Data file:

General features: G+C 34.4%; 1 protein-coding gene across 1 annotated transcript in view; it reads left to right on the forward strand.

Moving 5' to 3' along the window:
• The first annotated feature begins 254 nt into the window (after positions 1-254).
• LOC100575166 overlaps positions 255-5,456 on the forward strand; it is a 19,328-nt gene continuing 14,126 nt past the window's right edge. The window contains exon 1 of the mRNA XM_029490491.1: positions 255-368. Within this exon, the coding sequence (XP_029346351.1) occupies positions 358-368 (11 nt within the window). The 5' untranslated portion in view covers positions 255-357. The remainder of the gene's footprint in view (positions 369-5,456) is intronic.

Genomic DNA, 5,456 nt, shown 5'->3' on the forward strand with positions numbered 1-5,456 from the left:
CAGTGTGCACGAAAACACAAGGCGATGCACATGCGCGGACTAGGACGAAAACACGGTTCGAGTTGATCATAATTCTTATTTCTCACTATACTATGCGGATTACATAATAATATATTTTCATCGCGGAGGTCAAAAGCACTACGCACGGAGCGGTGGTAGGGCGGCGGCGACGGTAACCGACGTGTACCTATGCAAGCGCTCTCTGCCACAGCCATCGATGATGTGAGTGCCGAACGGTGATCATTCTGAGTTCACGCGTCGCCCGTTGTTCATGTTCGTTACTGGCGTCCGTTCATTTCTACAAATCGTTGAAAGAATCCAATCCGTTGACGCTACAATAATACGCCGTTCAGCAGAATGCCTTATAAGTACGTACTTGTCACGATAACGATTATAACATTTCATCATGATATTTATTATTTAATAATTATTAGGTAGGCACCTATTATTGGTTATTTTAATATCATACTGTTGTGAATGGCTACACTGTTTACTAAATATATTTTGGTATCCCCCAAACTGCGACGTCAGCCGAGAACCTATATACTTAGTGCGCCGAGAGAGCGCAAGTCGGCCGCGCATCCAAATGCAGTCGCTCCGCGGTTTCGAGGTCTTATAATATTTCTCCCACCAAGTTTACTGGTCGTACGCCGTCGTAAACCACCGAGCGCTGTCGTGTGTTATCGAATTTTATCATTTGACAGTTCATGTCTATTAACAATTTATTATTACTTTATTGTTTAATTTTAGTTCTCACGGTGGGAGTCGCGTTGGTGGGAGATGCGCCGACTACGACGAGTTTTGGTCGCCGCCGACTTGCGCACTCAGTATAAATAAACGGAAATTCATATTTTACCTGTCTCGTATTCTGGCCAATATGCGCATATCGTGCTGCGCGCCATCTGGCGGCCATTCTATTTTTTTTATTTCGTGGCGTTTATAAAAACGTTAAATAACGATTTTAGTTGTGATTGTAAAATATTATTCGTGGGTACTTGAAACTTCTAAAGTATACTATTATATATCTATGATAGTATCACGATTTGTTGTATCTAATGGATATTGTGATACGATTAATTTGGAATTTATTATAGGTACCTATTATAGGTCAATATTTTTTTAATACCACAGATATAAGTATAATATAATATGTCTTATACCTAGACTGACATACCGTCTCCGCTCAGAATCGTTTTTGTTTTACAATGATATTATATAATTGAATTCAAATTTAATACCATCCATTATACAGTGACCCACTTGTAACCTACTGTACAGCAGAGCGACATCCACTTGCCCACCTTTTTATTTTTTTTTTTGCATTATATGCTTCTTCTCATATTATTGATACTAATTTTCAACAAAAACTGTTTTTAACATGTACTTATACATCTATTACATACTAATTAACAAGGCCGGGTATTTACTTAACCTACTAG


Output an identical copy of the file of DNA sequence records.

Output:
General features: G+C 34.4%; 1 protein-coding gene across 1 annotated transcript in view; it reads left to right on the forward strand.

Moving 5' to 3' along the window:
• The first annotated feature begins 254 nt into the window (after positions 1-254).
• LOC100575166 overlaps positions 255-5,456 on the forward strand; it is a 19,328-nt gene continuing 14,126 nt past the window's right edge. The window contains exon 1 of the mRNA XM_029490491.1: positions 255-368. Within this exon, the coding sequence (XP_029346351.1) occupies positions 358-368 (11 nt within the window). The 5' untranslated portion in view covers positions 255-357. The remainder of the gene's footprint in view (positions 369-5,456) is intronic.

Genomic DNA, 5,456 nt, shown 5'->3' on the forward strand with positions numbered 1-5,456 from the left:
CAGTGTGCACGAAAACACAAGGCGATGCACATGCGCGGACTAGGACGAAAACACGGTTCGAGTTGATCATAATTCTTATTTCTCACTATACTATGCGGATTACATAATAATATATTTTCATCGCGGAGGTCAAAAGCACTACGCACGGAGCGGTGGTAGGGCGGCGGCGACGGTAACCGACGTGTACCTATGCAAGCGCTCTCTGCCACAGCCATCGATGATGTGAGTGCCGAACGGTGATCATTCTGAGTTCACGCGTCGCCCGTTGTTCATGTTCGTTACTGGCGTCCGTTCATTTCTACAAATCGTTGAAAGAATCCAATCCGTTGACGCTACAATAATACGCCGTTCAGCAGAATGCCTTATAAGTACGTACTTGTCACGATAACGATTATAACATTTCATCATGATATTTATTATTTAATAATTATTAGGTAGGCACCTATTATTGGTTATTTTAATATCATACTGTTGTGAATGGCTACACTGTTTACTAAATATATTTTGGTATCCCCCAAACTGCGACGTCAGCCGAGAACCTATATACTTAGTGCGCCGAGAGAGCGCAAGTCGGCCGCGCATCCAAATGCAGTCGCTCCGCGGTTTCGAGGTCTTATAATATTTCTCCCACCAAGTTTACTGGTCGTACGCCGTCGTAAACCACCGAGCGCTGTCGTGTGTTATCGAATTTTATCATTTGACAGTTCATGTCTATTAACAATTTATTATTACTTTATTGTTTAATTTTAGTTCTCACGGTGGGAGTCGCGTTGGTGGGAGATGCGCCGACTACGACGAGTTTTGGTCGCCGCCGACTTGCGCACTCAGTATAAATAAACGGAAATTCATATTTTACCTGTCTCGTATTCTGGCCAATATGCGCATATCGTGCTGCGCGCCATCTGGCGGCCATTCTATTTTTTTTATTTCGTGGCGTTTATAAAAACGTTAAATAACGATTTTAGTTGTGATTGTAAAATATTATTCGTGGGTACTTGAAACTTCTAAAGTATACTATTATATATCTATGATAGTATCACGATTTGTTGTATCTAATGGATATTGTGATACGATTAATTTGGAATTTATTATAGGTACCTATTATAGGTCAATATTTTTTTAATACCACAGATATAAGTATAATATAATATGTCTTATACCTAGACTGACATACCGTCTCCGCTCAGAATCGTTTTTGTTTTACAATGATATTATATAATTGAATTCAAATTTAATACCATCCATTATACAGTGACCCACTTGTAACCTACTGTACAGCAGAGCGACATCCACTTGCCCACCTTTTTATTTTTTTTTTTGCATTATATGCTTCTTCTCATATTATTGATACTAATTTTCAACAAAAACTGTTTTTAACATGTACTTATACATCTATTACATACTAATTAACAAGGCCGGGTATTTACTTAACCTACTAG